Beechjet Landing Gear-Falling Into Place

Specific Repairs for Proper Beechjet Landing Gear Operation

Brian McKenzie-Elliott Aviation Accessory Shop Manager

Image of Repaired Bushing

A Beechjet is a unique airframe as it does not have a pneumatic blow down for landing gear. It primarily relies on airspeed and gravity. When the landing gear and trunnion have been maintained and repaired properly, this is never an issue. However, if the trunnion bearings are not aligned properly a slow wear eventually causes it to bind requiring repair to the trunnion bearing journals of the main landing gear.

Last year we had an AOG situation with a customer located in Caracas, Venezuela, that required this repair. The customer ran an approach to Miami and did not have all three landing gear down and locked. They cycled the landing gear a couple of times with no luck. They declared an emergency and proceeded to land anyway. As they taxied to the FBO, the line service technician noticed the left side main landing gear was not locked. They brought the aircraft in for swing tests and discovered that the left side landing gear was not swinging freely, in fact, it would fall only 7/8ths of the way down and not lock.

The aircraft was ferried back to its home base to trouble shoot the landing gear. They found that the landing gear would not pass the free fall test and removed the affected landing gear from the aircraft. During inspection of the trunnion, they found the forward trunnion bearing was seized and needed to be replaced. In this particular instance, there was an initial repair of the trunnion bearing journals where the bore was not reamed correctly and an oversized bearing was installed. This caused a misalignment, which ultimately caused the bearing to seize and the landing gear to not fall freely.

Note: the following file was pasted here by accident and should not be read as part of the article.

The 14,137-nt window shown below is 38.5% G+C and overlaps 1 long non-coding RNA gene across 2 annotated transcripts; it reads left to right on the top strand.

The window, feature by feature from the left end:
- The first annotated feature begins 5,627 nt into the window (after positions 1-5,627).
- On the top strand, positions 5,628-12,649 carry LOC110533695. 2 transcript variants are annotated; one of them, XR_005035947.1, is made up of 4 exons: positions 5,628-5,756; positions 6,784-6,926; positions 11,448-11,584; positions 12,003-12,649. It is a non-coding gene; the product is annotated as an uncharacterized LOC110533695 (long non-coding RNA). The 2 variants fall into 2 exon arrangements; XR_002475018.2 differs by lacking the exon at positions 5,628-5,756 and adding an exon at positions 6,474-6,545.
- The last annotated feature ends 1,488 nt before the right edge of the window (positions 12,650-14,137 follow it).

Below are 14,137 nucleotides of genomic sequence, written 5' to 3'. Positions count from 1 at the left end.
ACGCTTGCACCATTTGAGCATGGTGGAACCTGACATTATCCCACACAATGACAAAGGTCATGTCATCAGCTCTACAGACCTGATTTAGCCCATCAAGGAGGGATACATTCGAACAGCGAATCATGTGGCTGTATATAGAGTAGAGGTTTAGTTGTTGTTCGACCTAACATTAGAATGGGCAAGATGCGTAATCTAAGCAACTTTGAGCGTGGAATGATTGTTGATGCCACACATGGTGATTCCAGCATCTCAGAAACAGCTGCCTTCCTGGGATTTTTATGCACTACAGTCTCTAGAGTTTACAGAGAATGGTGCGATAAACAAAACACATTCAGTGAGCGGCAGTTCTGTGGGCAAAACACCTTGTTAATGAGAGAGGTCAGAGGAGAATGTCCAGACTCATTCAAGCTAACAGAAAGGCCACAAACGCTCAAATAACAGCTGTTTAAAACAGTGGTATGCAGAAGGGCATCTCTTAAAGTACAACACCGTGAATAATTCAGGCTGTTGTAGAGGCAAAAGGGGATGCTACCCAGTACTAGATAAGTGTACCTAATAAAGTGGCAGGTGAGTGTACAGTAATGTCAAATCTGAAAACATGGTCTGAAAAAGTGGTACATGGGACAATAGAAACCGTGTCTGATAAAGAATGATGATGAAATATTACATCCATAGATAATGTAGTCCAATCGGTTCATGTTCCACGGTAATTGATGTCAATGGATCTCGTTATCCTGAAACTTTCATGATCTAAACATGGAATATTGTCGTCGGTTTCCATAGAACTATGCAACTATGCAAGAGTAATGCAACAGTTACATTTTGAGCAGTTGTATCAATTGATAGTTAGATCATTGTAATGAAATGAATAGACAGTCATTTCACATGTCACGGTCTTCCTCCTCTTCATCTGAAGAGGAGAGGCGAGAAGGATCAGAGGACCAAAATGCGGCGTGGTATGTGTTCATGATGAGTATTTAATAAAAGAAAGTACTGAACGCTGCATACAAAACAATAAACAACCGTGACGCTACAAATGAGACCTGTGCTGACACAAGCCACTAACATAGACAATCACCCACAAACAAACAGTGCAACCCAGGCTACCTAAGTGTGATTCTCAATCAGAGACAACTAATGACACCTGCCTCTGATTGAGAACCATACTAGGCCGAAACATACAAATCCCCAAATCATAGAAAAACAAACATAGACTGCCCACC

In this instance, the customer was very lucky. In these situations, the landing gear can collapse on landing or turns. In order to provide on our core values of Unmatched Quality, Uncompromising Integrity and Unbeatable Customer Service, I traveled to Venezuela amid political turmoil just days after Hugo Chavez’s death to make the repair. The aircraft was returned to service in less than five days and I returned two days before the Venezuelan Presidential election.

Another instance where this repair applies is when the factory bearing bore is enlarged due to repeated landings. If the bearings do not have an interference fit, this repair must be done in order to prevent further damage to the airframe.

At Elliott Aviation, we have seen this issue occur at least a half a dozen times in Beechjets. Properly repairing this requires pinpoint accuracy of lining up the bearing bore to the opposite side and our specialized tooling is centered between both pieces. In fact, we have developed a special tooling system that includes a series of reamers, specialized bushings and NDT capabilities to ensure the repair is handled correctly.

Brian McKenzie started with Elliott Aviation in 2007 as a Quality Control Inspector and led the development of Elliott Aviation’s Accessory Shop in 2011. He received his A&P in 2004, IA in 2009 and ASNT NDT Level III in 2010. Brian started his career in the US Navy where he was part of the fixed wing and rotor wing maintenance and aircrew. He has maintained airframes and components on a diverse number of aircraft including Beechcraft products, Gulfstreams, Citations, Falcons and helicopters. Brian has also worked for Aero Air, Evergreen International, Flightcraft and Jet Services Inc.

Elliott Aviation is a second-generation, family-owned business aviation company offering a complete menu of high quality products and services including aircraft sales, avionics service & installations, aircraft maintenance, accessory repair & overhaul, paint and interior, charter and aircraft management. Serving the business aviation industry nationally and internationally, they have facilities in Moline, IL, Des Moines, IA, and Minneapolis, MN. The company is a member of the Pinnacle Air Network, National Business Aviation Association (NBAA), National Air Transportation Association (NATA), and National Aircraft Resale Association (NARA).